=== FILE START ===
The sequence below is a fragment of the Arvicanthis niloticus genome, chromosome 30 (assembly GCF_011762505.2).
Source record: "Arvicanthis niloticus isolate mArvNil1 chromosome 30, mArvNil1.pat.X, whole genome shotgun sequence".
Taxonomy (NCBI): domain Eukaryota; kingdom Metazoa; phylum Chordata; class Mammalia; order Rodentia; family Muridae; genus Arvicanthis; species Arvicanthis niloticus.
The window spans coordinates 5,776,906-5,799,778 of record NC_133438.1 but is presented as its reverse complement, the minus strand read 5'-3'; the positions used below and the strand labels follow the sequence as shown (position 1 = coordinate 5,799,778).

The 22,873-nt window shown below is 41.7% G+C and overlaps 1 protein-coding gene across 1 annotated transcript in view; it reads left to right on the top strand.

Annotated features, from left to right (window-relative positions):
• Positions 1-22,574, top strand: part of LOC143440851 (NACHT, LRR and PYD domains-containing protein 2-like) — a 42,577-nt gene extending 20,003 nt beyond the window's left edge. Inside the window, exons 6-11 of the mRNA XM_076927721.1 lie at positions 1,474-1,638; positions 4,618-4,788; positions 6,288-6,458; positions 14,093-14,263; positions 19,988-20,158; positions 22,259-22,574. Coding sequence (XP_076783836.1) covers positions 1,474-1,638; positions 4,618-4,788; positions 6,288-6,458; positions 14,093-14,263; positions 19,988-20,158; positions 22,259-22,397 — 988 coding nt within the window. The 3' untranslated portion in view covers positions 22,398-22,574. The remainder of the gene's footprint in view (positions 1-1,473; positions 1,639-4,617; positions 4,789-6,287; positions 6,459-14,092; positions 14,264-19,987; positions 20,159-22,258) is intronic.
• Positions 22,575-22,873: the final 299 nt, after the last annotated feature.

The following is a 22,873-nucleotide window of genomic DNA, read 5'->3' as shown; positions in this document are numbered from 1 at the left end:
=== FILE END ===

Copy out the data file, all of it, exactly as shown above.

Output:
The sequence below is a fragment of the Arvicanthis niloticus genome, chromosome 30 (assembly GCF_011762505.2).
Source record: "Arvicanthis niloticus isolate mArvNil1 chromosome 30, mArvNil1.pat.X, whole genome shotgun sequence".
Taxonomy (NCBI): domain Eukaryota; kingdom Metazoa; phylum Chordata; class Mammalia; order Rodentia; family Muridae; genus Arvicanthis; species Arvicanthis niloticus.
The window spans coordinates 5,776,906-5,799,778 of record NC_133438.1 but is presented as its reverse complement, the minus strand read 5'-3'; the positions used below and the strand labels follow the sequence as shown (position 1 = coordinate 5,799,778).

The 22,873-nt window shown below is 41.7% G+C and overlaps 1 protein-coding gene across 1 annotated transcript in view; it reads left to right on the top strand.

Annotated features, from left to right (window-relative positions):
• Positions 1-22,574, top strand: part of LOC143440851 (NACHT, LRR and PYD domains-containing protein 2-like) — a 42,577-nt gene extending 20,003 nt beyond the window's left edge. Inside the window, exons 6-11 of the mRNA XM_076927721.1 lie at positions 1,474-1,638; positions 4,618-4,788; positions 6,288-6,458; positions 14,093-14,263; positions 19,988-20,158; positions 22,259-22,574. Coding sequence (XP_076783836.1) covers positions 1,474-1,638; positions 4,618-4,788; positions 6,288-6,458; positions 14,093-14,263; positions 19,988-20,158; positions 22,259-22,397 — 988 coding nt within the window. The 3' untranslated portion in view covers positions 22,398-22,574. The remainder of the gene's footprint in view (positions 1-1,473; positions 1,639-4,617; positions 4,789-6,287; positions 6,459-14,092; positions 14,264-19,987; positions 20,159-22,258) is intronic.
• Positions 22,575-22,873: the final 299 nt, after the last annotated feature.

The following is a 22,873-nucleotide window of genomic DNA, read 5'->3' as shown; positions in this document are numbered from 1 at the left end: